Illinois State Police have investigated 11 violent threats against Democratic Gov. J.B. Pritzker since the COVID-19 pandemic began, including an email from a man who vowed to “put a bullet through” the governor’s brain.
In another incident, a social media user asked in late May, “Anyone got a high powered sniper rifle I can have? The governor needs to die and I will gladly kill him.” Illinois State Police said they reached that person in the Chicago area, who said it was an attempt to “vent.” […]
Pritzker has been the target of so many threats over his handling of the COVID-19 pandemic that the Illinois State Police needed a PowerPoint presentation to detail them all. […]
The most serious of them came from social media, and each was investigated by agents with the Illinois State Police. The threats led the governor to beef up his security details, from the usual two to occasionally as many as five agents accompanying him to his home and to news conferences. […]
The most violent threat came in late April when State police investigated an email and eight comments sent by the same person. In an April 25 message, the person wrote, “you will suffer death, via a bullet in your brain.”
Go read the rest. Somebody forwarded me one of the threats Tina wrote about and I sent it to the ISP out of an abundance of caution.
Currently, IDPH is reporting a total of 142,461 cases, including 14 deaths, in 101 counties in Illinois. The age of cases ranges from younger than one to older than 100 years. Within the past 24 hours, laboratories have reported 26,918 specimens for a total of 1,571,896. The preliminary seven-day statewide positivity for cases as a percent of total test from June 22 –June 28 is 2.7%.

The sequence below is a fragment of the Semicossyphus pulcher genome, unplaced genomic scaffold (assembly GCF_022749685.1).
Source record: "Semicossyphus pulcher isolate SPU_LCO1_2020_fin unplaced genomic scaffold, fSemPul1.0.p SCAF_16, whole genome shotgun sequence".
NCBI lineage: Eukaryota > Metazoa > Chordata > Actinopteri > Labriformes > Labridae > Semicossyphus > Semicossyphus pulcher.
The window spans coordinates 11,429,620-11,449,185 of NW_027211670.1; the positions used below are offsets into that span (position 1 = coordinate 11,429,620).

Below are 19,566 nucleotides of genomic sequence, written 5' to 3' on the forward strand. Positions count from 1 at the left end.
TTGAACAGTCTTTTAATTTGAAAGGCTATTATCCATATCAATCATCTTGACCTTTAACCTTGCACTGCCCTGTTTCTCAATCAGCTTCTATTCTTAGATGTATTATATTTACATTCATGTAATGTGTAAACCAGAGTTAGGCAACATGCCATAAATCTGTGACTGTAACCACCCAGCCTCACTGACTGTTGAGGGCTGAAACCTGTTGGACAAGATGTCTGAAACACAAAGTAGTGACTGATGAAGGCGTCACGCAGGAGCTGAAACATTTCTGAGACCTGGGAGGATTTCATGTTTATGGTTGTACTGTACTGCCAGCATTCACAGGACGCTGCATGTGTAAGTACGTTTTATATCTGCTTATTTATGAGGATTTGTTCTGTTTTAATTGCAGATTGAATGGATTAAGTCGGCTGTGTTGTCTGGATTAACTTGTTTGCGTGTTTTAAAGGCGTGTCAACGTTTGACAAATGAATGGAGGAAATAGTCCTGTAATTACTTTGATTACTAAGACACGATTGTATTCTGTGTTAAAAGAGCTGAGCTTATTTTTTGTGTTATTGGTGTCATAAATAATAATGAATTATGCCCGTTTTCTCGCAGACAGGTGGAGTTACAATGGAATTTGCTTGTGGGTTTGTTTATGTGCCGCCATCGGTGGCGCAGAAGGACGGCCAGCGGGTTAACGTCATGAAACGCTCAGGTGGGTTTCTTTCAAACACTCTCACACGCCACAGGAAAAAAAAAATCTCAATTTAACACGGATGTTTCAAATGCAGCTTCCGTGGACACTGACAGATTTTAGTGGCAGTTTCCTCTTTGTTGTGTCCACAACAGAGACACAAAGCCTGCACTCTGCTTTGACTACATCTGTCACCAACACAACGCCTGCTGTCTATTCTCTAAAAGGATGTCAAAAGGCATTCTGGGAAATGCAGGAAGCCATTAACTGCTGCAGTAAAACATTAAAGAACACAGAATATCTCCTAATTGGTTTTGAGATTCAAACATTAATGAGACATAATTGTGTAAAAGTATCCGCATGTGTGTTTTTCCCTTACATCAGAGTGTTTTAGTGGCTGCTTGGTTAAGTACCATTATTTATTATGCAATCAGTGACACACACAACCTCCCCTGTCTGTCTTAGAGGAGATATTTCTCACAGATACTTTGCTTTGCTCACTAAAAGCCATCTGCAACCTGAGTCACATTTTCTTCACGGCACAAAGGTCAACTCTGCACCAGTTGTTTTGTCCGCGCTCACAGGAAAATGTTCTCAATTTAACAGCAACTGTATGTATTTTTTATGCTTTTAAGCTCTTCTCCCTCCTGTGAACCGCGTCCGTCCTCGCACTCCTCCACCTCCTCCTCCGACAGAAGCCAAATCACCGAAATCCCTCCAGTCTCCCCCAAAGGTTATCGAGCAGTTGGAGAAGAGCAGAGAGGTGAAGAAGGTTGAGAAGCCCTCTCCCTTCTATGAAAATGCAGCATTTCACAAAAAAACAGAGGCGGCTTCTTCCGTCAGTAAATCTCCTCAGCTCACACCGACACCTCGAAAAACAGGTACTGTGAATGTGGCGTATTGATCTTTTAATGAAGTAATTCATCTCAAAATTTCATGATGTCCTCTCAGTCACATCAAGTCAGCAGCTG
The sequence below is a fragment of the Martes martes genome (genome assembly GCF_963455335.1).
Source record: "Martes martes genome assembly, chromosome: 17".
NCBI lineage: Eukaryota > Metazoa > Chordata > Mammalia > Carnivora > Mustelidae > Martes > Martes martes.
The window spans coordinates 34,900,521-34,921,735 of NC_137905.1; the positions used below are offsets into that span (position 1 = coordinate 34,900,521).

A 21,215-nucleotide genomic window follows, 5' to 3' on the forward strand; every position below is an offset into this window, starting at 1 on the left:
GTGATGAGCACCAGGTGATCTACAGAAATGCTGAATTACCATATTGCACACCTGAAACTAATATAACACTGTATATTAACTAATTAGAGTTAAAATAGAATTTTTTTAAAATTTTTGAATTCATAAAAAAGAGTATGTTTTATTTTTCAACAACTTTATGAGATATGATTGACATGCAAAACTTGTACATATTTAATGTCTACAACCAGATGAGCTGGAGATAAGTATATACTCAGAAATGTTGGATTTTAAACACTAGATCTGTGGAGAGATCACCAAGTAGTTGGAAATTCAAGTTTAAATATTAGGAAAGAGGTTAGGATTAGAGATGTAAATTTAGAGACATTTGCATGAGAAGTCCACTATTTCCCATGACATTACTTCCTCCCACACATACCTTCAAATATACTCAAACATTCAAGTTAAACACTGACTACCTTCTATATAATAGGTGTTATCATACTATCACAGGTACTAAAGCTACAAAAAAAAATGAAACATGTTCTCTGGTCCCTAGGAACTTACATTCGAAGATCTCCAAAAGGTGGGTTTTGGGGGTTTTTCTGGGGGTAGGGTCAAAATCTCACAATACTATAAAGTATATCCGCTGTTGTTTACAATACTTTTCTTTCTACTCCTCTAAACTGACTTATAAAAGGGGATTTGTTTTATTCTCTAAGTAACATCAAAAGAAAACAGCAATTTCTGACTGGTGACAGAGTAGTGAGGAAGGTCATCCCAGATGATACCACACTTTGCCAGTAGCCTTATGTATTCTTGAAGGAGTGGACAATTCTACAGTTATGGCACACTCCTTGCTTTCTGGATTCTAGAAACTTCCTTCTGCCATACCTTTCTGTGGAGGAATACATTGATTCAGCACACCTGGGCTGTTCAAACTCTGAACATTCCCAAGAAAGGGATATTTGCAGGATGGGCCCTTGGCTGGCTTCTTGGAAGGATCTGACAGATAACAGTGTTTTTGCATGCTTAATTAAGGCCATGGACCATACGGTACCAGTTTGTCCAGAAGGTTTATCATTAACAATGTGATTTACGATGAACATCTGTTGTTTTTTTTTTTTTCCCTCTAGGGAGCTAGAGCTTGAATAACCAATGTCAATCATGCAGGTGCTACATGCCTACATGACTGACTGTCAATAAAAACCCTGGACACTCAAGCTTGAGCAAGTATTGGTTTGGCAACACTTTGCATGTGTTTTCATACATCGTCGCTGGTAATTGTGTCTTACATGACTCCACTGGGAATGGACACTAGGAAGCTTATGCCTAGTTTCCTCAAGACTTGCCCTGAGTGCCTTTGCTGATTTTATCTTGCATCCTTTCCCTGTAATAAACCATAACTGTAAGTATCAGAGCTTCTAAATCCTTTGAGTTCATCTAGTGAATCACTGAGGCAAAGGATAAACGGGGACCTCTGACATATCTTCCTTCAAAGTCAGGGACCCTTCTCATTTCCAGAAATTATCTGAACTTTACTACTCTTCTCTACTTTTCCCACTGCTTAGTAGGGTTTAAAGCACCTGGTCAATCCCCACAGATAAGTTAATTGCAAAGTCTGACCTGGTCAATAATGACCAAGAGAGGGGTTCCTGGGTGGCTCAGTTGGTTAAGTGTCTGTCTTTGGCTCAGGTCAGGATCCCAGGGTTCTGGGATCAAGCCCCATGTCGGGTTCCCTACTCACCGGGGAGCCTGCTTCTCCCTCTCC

According to this site, Illinois’ R0 factor is 0.89, which is a good thing. Wisconsin’s is 1.22, Indiana’s is 0.92.
According to IDPH, 43 percent of hospital beds are available and 50 percent of ICU beds are open.
* Weekend numbers…
For Sunday, June 28, 2020:
• 646 new cases for a total of 141,723 cases
• 15 additional deaths for a total of 6,888 deaths
• 23,789 new test results for a total of 1,544,978 tests
- Cook County: 2 males 60s, 1 female 70s, 1 male 70s, 1 female 80s, 1 female 90s
- DuPage County: 1 male 70s
- Kane County: 1 male 50s
- Kankakee County: 1 male 80s
- Lake County: 1 female 90s
- Peoria County: 1 female 70s
- Will County: 1 female 60s, 1 male 70s, 1 male 90s
- Winnebago County: 1 female 90s
For Saturday, June 27, 2020:
• 786 new cases for a total of 141,077 cases
• 26 additional deaths for a total of 6,873 deaths
• 30,237 new test results for a total of 1,521,189 tests
- Cook County: 1 male 40s, 1 female 50s, 1 male 50s, 2 females 60s, 1 male 60s, 2 females 70s, 1 male 70s, 1 female 90s
- DuPage County: 1 male 60s, 1 male 70s, 1 female 80s
- Kane County: 2 males 60s, 1 male 80s
- Kankakee County: 2 males 70s
- Lake County: 1 female 50s, 1 female 80s
- McHenry County: 1 male 90s
- Peoria County: 1 female 80s
- St. Clair County: 1 female 60s, 1 male 70s
- Union County: 1 female 70s
- Winnebago County: 1 male 80s
* As predicted, Gov. JB Pritzker is responding to those Illinois Rising Action ads I told you about last week. Statement from Quentin Fulks, Senior Political Advisor…